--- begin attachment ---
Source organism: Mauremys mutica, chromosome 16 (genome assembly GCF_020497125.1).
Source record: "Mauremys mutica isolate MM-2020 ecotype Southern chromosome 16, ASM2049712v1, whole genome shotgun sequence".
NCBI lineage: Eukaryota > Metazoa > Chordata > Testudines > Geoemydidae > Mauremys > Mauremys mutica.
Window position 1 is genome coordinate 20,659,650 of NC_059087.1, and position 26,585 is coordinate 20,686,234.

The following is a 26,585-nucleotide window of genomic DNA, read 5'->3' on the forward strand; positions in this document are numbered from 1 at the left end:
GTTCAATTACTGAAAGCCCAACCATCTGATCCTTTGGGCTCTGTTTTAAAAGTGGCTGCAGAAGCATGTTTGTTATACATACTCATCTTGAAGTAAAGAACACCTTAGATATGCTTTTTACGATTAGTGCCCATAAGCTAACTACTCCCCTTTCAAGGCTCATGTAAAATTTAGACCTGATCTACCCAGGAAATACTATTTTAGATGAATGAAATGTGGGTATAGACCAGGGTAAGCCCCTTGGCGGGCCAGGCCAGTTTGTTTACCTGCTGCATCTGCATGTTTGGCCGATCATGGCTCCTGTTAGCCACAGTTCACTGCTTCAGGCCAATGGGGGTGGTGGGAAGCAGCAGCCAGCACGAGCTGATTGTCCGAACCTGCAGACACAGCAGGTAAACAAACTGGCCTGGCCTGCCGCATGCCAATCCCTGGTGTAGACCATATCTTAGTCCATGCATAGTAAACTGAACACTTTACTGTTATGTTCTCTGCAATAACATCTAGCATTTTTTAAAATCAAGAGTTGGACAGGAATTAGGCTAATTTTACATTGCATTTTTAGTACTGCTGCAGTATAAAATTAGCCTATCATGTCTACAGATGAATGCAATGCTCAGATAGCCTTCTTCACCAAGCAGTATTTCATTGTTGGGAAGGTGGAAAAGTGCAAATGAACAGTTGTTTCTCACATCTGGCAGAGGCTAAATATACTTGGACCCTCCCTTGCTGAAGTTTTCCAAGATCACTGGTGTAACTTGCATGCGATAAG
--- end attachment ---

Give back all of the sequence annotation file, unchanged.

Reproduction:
Source organism: Mauremys mutica, chromosome 16 (genome assembly GCF_020497125.1).
Source record: "Mauremys mutica isolate MM-2020 ecotype Southern chromosome 16, ASM2049712v1, whole genome shotgun sequence".
NCBI lineage: Eukaryota > Metazoa > Chordata > Testudines > Geoemydidae > Mauremys > Mauremys mutica.
Window position 1 is genome coordinate 20,659,650 of NC_059087.1, and position 26,585 is coordinate 20,686,234.

The following is a 26,585-nucleotide window of genomic DNA, read 5'->3' on the forward strand; positions in this document are numbered from 1 at the left end:
GTTCAATTACTGAAAGCCCAACCATCTGATCCTTTGGGCTCTGTTTTAAAAGTGGCTGCAGAAGCATGTTTGTTATACATACTCATCTTGAAGTAAAGAACACCTTAGATATGCTTTTTACGATTAGTGCCCATAAGCTAACTACTCCCCTTTCAAGGCTCATGTAAAATTTAGACCTGATCTACCCAGGAAATACTATTTTAGATGAATGAAATGTGGGTATAGACCAGGGTAAGCCCCTTGGCGGGCCAGGCCAGTTTGTTTACCTGCTGCATCTGCATGTTTGGCCGATCATGGCTCCTGTTAGCCACAGTTCACTGCTTCAGGCCAATGGGGGTGGTGGGAAGCAGCAGCCAGCACGAGCTGATTGTCCGAACCTGCAGACACAGCAGGTAAACAAACTGGCCTGGCCTGCCGCATGCCAATCCCTGGTGTAGACCATATCTTAGTCCATGCATAGTAAACTGAACACTTTACTGTTATGTTCTCTGCAATAACATCTAGCATTTTTTAAAATCAAGAGTTGGACAGGAATTAGGCTAATTTTACATTGCATTTTTAGTACTGCTGCAGTATAAAATTAGCCTATCATGTCTACAGATGAATGCAATGCTCAGATAGCCTTCTTCACCAAGCAGTATTTCATTGTTGGGAAGGTGGAAAAGTGCAAATGAACAGTTGTTTCTCACATCTGGCAGAGGCTAAATATACTTGGACCCTCCCTTGCTGAAGTTTTCCAAGATCACTGGTGTAACTTGCATGCGATAAG